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Kremlin Threatens to Bomb UK Warships for Transiting Russian Waters

defender
HMS Defender (Royal Navy file image)

Published Jun 24, 2021 6:47 PM by The Maritime Executive

After the destroyer HMS Defender transited just off the coast of Sevastopol yesterday, a top Russian diplomat issued an unusually severe warning to the Royal Navy about conducting voyages through Russian-claimed waters.

On Wednesday morning, HMS Defender passed about 10 nm off the coast of Sevastopol, Crimea, the home of the Russian Navy's Black Sea Fleet. After the freedom of navigation (FONOP) transit, the Russian Ministry of Defense released a statement suggesting that Defender was chased off by warning shots and bombardment, including aerial delivery of four live bombs "on the course" of the vessel. The UK Ministry of Defence denies that any warning shots were fired (or dropped). 

“We may appeal to reason and demand to respect international law,” Russian Deputy Foreign Minister Sergei Ryabkov told Russian news agencies on Thursday. “If it doesn’t help, we may drop bombs and not just in the path but right on target, if colleagues don’t get it otherwise.  . . . Those who try to test our strength are taking high risks."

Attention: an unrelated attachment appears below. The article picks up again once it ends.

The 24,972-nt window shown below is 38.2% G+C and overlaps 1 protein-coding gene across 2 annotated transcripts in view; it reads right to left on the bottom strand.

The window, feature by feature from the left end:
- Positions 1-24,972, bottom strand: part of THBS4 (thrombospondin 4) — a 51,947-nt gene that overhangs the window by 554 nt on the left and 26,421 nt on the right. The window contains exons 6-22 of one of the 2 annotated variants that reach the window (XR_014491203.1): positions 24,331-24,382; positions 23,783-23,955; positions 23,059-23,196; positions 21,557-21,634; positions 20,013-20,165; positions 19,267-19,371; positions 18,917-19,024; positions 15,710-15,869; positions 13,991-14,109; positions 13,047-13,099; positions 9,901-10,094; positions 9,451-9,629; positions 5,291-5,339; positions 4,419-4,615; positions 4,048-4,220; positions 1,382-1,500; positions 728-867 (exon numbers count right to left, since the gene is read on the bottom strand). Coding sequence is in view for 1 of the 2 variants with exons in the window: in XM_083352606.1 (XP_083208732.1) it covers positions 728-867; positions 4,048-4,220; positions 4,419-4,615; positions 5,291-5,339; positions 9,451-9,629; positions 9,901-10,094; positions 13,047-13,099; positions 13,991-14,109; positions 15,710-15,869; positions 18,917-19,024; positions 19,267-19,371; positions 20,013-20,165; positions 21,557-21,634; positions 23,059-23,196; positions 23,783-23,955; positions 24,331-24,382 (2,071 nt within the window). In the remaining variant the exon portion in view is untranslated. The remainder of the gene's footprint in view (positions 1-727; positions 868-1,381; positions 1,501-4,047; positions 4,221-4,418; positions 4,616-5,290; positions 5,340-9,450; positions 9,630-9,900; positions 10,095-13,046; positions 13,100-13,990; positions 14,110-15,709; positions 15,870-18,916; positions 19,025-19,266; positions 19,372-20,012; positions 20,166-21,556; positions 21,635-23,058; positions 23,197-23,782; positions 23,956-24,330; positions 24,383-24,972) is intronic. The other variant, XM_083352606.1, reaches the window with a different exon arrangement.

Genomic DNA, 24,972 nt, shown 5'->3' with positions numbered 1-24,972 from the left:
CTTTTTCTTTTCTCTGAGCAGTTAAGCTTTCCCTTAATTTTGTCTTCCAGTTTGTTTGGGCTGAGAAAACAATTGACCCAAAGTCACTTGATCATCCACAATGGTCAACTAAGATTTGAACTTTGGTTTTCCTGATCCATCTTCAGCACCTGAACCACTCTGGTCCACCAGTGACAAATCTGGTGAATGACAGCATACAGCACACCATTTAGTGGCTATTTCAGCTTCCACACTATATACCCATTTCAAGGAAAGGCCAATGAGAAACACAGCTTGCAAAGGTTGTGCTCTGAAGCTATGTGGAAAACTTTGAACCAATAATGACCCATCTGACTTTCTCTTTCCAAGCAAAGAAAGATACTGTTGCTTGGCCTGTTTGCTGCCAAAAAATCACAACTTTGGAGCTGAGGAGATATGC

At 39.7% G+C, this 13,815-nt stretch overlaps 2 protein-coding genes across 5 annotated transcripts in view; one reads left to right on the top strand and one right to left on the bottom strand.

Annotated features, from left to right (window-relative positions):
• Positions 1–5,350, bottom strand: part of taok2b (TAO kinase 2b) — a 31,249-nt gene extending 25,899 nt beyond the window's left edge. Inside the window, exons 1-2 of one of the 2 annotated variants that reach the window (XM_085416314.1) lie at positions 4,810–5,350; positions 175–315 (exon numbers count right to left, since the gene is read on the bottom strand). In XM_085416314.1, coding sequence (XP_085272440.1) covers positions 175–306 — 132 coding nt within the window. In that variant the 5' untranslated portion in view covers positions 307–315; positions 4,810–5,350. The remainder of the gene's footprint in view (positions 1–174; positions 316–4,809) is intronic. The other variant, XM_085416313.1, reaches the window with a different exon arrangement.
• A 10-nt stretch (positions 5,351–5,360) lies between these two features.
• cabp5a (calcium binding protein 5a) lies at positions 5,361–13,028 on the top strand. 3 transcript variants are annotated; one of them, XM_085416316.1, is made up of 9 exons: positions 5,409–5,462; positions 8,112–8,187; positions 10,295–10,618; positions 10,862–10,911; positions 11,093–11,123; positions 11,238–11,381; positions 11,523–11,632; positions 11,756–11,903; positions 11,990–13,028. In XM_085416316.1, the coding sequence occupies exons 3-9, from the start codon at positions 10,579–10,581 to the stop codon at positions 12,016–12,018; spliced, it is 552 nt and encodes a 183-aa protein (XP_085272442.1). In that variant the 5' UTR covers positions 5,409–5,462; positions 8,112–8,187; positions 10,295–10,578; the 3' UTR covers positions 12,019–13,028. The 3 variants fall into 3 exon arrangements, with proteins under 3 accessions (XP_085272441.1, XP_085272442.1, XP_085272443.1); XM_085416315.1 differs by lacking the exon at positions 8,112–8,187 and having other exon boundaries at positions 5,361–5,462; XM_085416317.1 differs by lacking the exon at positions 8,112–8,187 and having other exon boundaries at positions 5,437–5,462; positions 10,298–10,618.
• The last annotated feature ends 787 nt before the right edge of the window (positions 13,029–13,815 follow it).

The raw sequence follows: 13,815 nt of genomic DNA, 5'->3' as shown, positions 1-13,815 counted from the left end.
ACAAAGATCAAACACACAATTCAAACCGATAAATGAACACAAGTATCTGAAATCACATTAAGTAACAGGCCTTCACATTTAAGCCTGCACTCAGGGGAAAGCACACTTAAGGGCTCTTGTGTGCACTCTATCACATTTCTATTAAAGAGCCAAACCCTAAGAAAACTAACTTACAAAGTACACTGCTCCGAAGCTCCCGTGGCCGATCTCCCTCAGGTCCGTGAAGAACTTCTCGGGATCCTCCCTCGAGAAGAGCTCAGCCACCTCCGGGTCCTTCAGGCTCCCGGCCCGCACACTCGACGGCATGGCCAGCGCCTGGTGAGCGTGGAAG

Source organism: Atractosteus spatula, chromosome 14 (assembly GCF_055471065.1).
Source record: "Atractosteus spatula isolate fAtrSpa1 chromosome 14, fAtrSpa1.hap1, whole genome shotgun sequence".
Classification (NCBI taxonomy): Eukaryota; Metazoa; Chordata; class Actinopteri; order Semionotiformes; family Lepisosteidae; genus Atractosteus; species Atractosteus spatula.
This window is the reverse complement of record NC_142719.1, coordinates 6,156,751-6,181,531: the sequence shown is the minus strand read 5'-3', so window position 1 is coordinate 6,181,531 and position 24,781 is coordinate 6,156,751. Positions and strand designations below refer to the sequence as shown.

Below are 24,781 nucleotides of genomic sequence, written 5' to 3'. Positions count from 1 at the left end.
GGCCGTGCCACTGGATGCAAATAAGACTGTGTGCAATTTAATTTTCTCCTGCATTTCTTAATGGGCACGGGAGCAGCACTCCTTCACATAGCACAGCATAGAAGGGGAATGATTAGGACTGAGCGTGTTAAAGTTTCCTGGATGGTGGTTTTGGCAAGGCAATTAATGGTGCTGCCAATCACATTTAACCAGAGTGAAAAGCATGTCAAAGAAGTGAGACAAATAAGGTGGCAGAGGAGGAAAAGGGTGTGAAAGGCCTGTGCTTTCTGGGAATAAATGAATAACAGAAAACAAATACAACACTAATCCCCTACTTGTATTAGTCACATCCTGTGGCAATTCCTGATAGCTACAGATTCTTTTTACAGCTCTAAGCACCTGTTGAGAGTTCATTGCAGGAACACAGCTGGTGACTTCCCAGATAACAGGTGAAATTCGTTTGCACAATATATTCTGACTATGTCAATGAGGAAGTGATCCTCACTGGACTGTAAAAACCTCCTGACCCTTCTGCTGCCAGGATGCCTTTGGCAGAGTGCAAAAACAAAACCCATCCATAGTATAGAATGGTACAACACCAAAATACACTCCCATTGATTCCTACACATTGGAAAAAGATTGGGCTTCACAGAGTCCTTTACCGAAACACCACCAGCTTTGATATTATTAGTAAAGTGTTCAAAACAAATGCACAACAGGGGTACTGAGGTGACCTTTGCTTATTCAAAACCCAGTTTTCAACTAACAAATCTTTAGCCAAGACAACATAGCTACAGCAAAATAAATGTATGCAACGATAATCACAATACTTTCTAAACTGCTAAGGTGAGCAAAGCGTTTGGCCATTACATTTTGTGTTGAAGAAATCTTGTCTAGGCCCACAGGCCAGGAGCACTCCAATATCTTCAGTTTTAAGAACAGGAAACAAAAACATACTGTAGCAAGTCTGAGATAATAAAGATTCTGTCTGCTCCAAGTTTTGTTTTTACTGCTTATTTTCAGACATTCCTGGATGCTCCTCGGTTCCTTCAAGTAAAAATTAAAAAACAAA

The UN Convention on the Law of the Seas provides any vessel the right of innocent passage through another nation's territorial seas on a transit voyage. Like other NATO members, the UK recognizes Ukraine as the state administering waters off the Crimean peninsula, which Russia annexed in 2014; it does not recognize Russian sovereignty over the area involved in Wednesday's incident. 

"We believe that the British destroyer staged a provocation. Moreover, we regret that it was a deliberate and prepared provocation," said Russian presidential spokesman Dmitry Peskov on Thursday. "In our opinion, such activities are unacceptable and are at odds with international law."

Russian warships routinely exercise the right of innocent passage to pass through UK territorial seas in the English Channel, which provides the shortest route between the Russian Navy's Baltic Fleet and Black Sea Fleet. These vessels are typically escorted by the Royal Navy and are allowed to continue unimpeded, in keeping with international law. 

The Russian Navy has been increasingly active in UK waters in recent years: In May, UK Defence Secretary Ben Wallace said that Russian vessels have been detected in Britain's waters more than 150 times since 2013, and he described Russia as the UK's "number one adversary threat."